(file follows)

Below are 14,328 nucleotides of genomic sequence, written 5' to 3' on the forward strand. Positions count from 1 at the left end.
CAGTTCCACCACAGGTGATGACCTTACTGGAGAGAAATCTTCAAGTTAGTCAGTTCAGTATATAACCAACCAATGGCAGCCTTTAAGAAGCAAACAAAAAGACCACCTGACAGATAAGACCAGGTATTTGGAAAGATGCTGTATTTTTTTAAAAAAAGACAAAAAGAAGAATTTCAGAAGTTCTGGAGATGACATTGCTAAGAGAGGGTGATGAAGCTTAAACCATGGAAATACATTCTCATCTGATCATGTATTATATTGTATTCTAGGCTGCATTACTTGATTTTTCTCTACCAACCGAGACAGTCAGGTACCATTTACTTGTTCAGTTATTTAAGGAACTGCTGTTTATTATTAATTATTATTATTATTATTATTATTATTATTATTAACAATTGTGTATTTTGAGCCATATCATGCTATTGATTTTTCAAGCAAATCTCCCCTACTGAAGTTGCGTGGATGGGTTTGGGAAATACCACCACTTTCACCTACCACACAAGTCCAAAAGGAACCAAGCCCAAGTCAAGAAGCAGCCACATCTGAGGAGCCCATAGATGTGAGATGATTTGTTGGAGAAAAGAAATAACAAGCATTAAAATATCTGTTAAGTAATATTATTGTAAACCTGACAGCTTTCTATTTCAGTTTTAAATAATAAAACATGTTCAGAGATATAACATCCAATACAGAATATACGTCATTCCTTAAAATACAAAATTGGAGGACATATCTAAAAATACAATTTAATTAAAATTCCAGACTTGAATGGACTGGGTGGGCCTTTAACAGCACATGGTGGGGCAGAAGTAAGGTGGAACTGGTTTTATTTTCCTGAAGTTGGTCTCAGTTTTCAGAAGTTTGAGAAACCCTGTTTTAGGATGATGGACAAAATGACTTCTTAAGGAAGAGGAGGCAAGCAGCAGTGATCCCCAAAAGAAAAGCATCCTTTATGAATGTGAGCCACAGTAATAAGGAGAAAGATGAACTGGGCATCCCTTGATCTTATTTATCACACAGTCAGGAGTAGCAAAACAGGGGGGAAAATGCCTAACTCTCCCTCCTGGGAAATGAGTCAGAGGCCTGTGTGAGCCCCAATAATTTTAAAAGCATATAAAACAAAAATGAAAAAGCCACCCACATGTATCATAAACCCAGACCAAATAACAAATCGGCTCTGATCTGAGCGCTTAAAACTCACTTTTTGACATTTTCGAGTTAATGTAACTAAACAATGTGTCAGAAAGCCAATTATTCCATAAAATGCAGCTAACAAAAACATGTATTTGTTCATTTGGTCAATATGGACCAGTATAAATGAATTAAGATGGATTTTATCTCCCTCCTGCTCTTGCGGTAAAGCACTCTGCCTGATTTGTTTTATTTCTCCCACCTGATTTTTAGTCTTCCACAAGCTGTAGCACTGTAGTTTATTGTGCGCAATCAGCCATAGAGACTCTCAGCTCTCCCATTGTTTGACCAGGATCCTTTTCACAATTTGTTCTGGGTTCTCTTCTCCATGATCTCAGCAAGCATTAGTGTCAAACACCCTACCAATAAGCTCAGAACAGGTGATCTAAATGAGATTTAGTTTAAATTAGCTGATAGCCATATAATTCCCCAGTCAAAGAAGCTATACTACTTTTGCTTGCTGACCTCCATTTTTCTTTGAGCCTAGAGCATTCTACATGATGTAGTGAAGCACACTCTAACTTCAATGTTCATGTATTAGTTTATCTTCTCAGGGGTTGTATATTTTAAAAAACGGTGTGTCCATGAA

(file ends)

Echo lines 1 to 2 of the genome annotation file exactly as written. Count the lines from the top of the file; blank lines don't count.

Below are 14,328 nucleotides of genomic sequence, written 5' to 3' on the forward strand. Positions count from 1 at the left end.
CAGTTCCACCACAGGTGATGACCTTACTGGAGAGAAATCTTCAAGTTAGTCAGTTCAGTATATAACCAACCAATGGCAGCCTTTAAGAAGCAAACAAAAAGACCACCTGACAGATAAGACCAGGTATTTGGAAAGATGCTGTATTTTTTTAAAAAAAGACAAAAAGAAGAATTTCAGAAGTTCTGGAGATGACATTGCTAAGAGAGGGTGATGAAGCTTAAACCATGGAAATACATTCTCATCTGATCATGTATTATATTGTATTCTAGGCTGCATTACTTGATTTTTCTCTACCAACCGAGACAGTCAGGTACCATTTACTTGTTCAGTTATTTAAGGAACTGCTGTTTATTATTAATTATTATTATTATTATTATTATTATTATTATTAACAATTGTGTATTTTGAGCCATATCATGCTATTGATTTTTCAAGCAAATCTCCCCTACTGAAGTTGCGTGGATGGGTTTGGGAAATACCACCACTTTCACCTACCACACAAGTCCAAAAGGAACCAAGCCCAAGTCAAGAAGCAGCCACATCTGAGGAGCCCATAGATGTGAGATGATTTGTTGGAGAAAAGAAATAACAAGCATTAAAATATCTGTTAAGTAATATTATTGTAAACCTGACAGCTTTCTATTTCAGTTTTAAATAATAAAACATGTTCAGAGATATAACATCCAATACAGAATATACGTCATTCCTTAAAATACAAAATTGGAGGACATATCTAAAAATACAATTTAATTAAAATTCCAGACTTGAATGGACTGGGTGGGCCTTTAACAGCACATGGTGGGGCAGAAGTAAGGTGGAACTGGTTTTATTTTCCTGAAGTTGGTCTCAGTTTTCAGAAGTTTGAGAAACCCTGTTTTAGGATGATGGACAAAATGACTTCTTAAGGAAGAGGAGGCAAGCAGCAGTGATCCCCAAAAGAAAAGCATCCTTTATGAATGTGAGCCACAGTAATAAGGAGAAAGATGAACTGGGCATCCCTTGATCTTATTTATCACACAGTCAGGAGTAGCAAAACAGGGGGGAAAATGCCTAACTCTCCCTCCTGGGAAATGAGTCAGAGGCCTGTGTGAGCCCCAATAATTTTAAAAGCATATAAAACAAAAATGAAAAAGCCACCCACATGTATCATAAACCCAGACCAAATAACAAATCGGCTCTGATCTGAGCGCTTAAAACTCACTTTTTGACATTTTCGAGTTAATGTAACTAAACAATGTGTCAGAAAGCCAATTATTCCATAAAATGCAGCTAACAAAAACATGTATTTGTTCATTTGGTCAATATGGACCAGTATAAATGAATTAAGATGGATTTTATCTCCCTCCTGCTCTTGCGGTAAAGCACTCTGCCTGATTTGTTTTATTTCTCCCACCTGATTTTTAGTCTTCCACAAGCTGTAGCACTGTAGTTTATTGTGCGCAATCAGCCATAGAGACTCTCAGCTCTCCCATTGTTTGACCAGGATCCTTTTCACAATTTGTTCTGGGTTCTCTTCTCCATGATCTCAGCAAGCATTAGTGTCAAACACCCTACCAATAAGCTCAGAACAGGTGATCTAAATGAGATTTAGTTTAAATTAGCTGATAGCCATATAATTCCCCAGTCAAAGAAGCTATACTACTTTTGCTTGCTGACCTCCATTTTTCTTTGAGCCTAGAGCATTCTACATGATGTAGTGAAGCACACTCTAACTTCAATGTTCATGTATTAGTTTATCTTCTCAGGGGTTGTATATTTTAAAAAACGGTGTGTCCATGAA